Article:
Tag friends in a photo online, and Facebook and other social media companies could get sued. But Facebook has now asked a California judge to declare unconstitutional an Illinois biometrics privacy law under which such lawsuits have been brought against Facebook and other social media and digital photo-sharing sites.
Despite the fact that Facebook is a social media website that operates in a global capacity and doesn’t answer to any one state’s laws – except for California where the company’s headquarters is based – the lawsuit was brought citing the Illinois Biometric Information Privacy Act, as plaintiffs living in Illinois argued the tagging system on Facebook violated their online privacy and scanned their faces without their consent. Under BIPA, express consent is required in Illinois to have such scanning happen online.
As this current lawsuit could set precedent for the future, it is a case that is being watched by many, especially lawyers that deal with cyber law. One such lawyer is Linn F. Freedman, a Rhode Island attorney for the firm of Robinson+Cole, who writes about privacy laws and the internet.
“It’s a case of first impression,” she told the Cook County Record.
This is not the first time a lawsuit has been filed citing legislation concerning biometric privacy laws. A chain of popular tanning salons has settled out of court claims brought under the law, while photo sharing website Shutterfly was recently the defendant in a lawsuit concerning biometric legislation. Popular app operator SnapChat has also been sued. The tanning salon, L.A. Tan, and both social media websites were sued in Illinois under BIPA. L.A. Tan had been sued for its storage of scanned fingerprints from customers using its salons.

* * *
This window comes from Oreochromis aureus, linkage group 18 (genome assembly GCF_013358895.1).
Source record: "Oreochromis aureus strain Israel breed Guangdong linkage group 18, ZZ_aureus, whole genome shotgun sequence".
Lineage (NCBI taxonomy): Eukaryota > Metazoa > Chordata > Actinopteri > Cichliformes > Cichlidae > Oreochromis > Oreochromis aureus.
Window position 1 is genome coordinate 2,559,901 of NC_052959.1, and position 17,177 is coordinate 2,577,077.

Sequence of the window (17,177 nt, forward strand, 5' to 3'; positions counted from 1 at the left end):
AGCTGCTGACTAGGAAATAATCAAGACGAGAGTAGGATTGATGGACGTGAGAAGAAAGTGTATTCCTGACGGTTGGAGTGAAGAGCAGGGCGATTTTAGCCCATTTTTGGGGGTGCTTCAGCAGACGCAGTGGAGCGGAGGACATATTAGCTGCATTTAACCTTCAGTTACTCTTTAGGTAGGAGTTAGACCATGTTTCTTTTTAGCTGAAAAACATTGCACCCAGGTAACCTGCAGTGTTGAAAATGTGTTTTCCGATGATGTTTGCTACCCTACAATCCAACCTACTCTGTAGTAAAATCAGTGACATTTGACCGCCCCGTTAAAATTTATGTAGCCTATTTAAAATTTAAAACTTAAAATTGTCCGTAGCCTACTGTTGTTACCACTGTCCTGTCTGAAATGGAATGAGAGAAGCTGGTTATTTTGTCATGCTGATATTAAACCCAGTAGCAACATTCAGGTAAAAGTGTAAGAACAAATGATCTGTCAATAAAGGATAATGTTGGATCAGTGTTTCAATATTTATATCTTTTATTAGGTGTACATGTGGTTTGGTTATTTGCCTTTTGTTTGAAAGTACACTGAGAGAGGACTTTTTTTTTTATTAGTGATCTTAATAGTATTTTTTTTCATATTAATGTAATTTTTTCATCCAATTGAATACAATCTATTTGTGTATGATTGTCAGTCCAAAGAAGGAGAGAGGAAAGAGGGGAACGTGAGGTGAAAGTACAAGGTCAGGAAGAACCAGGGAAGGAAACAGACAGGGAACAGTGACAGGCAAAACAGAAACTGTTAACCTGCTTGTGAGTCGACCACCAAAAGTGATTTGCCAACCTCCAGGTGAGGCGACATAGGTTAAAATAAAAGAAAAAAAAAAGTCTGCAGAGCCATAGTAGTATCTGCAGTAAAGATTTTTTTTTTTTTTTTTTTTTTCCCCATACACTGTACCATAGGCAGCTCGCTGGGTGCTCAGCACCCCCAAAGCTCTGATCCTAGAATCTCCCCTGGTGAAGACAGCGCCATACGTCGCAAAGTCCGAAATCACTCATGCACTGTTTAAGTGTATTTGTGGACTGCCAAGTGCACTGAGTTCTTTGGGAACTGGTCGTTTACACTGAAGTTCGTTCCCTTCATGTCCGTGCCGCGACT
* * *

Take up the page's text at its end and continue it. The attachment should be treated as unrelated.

It has also been argued that the Illinois BIPA may be unconstitutional. But Freedman isn't so certain.
“One could argue that it doesn’t cross a line because it protects facial identity and fingerprints,” said Freedman.
As for future litigation involving social media, a better solution, rather than settling claims out of court or fighting the law outright, may be better, more narrowly defined legislation that better balances the need to protect privacy with the realities of technology.
“A law that protects consumers’ information and isn’t overly broad might be acceptable,” said Freedman.
Since the case was moved to California, it is possible the suit against Facebook could be dismissed. Facebook is also fighting for that to happen, as they have argued Illinois laws such as BIPA should not apply to California-based companies, like them.
“Facebook has filed a motion to dismiss the entire case, and Facebook could be successful in that,” said Freedman.
Regardless of the outcome of the Facebook photo tagging case, it could result in various outcomes outside of the courtroom This would be especially true if a judge declares the Illinois law unconstitutional as part of the litigation against Facebook.
“It’ll be important for the case after that and the case after that,” said Freedman.